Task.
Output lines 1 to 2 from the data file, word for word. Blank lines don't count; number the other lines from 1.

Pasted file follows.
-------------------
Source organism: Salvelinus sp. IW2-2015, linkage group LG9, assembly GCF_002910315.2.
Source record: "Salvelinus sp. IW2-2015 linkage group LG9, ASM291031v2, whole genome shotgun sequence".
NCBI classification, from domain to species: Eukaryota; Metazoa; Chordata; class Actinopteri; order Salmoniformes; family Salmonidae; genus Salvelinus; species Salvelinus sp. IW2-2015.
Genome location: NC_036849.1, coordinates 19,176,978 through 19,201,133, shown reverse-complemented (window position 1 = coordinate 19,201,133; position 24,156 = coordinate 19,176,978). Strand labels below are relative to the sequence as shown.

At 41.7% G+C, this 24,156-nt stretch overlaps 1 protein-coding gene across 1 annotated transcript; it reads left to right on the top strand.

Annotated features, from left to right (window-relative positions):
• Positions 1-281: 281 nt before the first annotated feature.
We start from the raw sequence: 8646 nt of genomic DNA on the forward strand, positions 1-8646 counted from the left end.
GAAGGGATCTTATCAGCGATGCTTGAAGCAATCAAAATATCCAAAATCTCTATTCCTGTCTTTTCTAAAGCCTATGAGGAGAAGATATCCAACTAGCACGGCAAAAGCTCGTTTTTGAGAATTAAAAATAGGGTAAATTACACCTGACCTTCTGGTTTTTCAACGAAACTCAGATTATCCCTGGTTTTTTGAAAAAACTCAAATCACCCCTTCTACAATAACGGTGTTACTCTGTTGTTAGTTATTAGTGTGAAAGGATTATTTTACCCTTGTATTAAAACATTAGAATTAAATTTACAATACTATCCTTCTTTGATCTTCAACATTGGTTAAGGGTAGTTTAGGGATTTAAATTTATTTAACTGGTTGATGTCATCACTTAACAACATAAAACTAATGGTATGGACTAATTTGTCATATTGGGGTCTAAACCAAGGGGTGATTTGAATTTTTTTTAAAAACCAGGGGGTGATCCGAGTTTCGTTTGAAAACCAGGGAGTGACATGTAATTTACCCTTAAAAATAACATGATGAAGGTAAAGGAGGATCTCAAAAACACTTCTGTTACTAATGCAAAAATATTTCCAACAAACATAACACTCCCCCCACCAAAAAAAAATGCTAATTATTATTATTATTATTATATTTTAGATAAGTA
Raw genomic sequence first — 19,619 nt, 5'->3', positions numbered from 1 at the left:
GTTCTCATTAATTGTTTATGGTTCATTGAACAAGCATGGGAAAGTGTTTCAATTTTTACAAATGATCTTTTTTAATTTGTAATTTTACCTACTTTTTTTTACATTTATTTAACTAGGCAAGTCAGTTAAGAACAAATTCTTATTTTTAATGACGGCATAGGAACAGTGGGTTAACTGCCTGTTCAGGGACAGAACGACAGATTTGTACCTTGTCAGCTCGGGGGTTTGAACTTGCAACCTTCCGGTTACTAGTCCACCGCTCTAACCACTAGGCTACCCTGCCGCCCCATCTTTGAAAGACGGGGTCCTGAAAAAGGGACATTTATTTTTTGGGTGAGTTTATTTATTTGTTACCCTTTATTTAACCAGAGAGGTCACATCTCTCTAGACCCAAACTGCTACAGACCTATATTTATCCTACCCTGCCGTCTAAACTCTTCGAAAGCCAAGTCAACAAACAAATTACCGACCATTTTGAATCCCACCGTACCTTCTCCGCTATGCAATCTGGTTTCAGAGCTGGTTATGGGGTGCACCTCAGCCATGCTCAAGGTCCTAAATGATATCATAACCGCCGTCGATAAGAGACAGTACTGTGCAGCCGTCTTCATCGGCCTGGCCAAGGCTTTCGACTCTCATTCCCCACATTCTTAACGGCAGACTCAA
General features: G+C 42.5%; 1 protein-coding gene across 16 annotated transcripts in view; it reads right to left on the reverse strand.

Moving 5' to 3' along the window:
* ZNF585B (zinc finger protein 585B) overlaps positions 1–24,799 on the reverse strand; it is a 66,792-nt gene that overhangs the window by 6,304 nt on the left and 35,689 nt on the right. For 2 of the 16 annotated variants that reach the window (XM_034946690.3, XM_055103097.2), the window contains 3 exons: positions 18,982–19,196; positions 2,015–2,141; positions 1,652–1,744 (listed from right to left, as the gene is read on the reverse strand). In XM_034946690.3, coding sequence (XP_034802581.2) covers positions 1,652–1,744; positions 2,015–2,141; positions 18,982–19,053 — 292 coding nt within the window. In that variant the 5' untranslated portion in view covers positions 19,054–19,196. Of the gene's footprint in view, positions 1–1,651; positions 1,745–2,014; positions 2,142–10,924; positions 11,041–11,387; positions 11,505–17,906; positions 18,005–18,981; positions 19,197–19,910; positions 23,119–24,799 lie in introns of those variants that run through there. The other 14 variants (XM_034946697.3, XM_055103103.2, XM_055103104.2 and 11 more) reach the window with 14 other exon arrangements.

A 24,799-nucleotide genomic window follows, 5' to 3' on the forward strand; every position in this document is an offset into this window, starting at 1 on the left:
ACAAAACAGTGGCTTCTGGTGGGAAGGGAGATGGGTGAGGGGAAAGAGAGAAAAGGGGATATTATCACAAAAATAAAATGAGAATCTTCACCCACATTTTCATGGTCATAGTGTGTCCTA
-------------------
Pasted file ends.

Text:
Source organism: Salvelinus sp. IW2-2015, linkage group LG9, assembly GCF_002910315.2.
Source record: "Salvelinus sp. IW2-2015 linkage group LG9, ASM291031v2, whole genome shotgun sequence".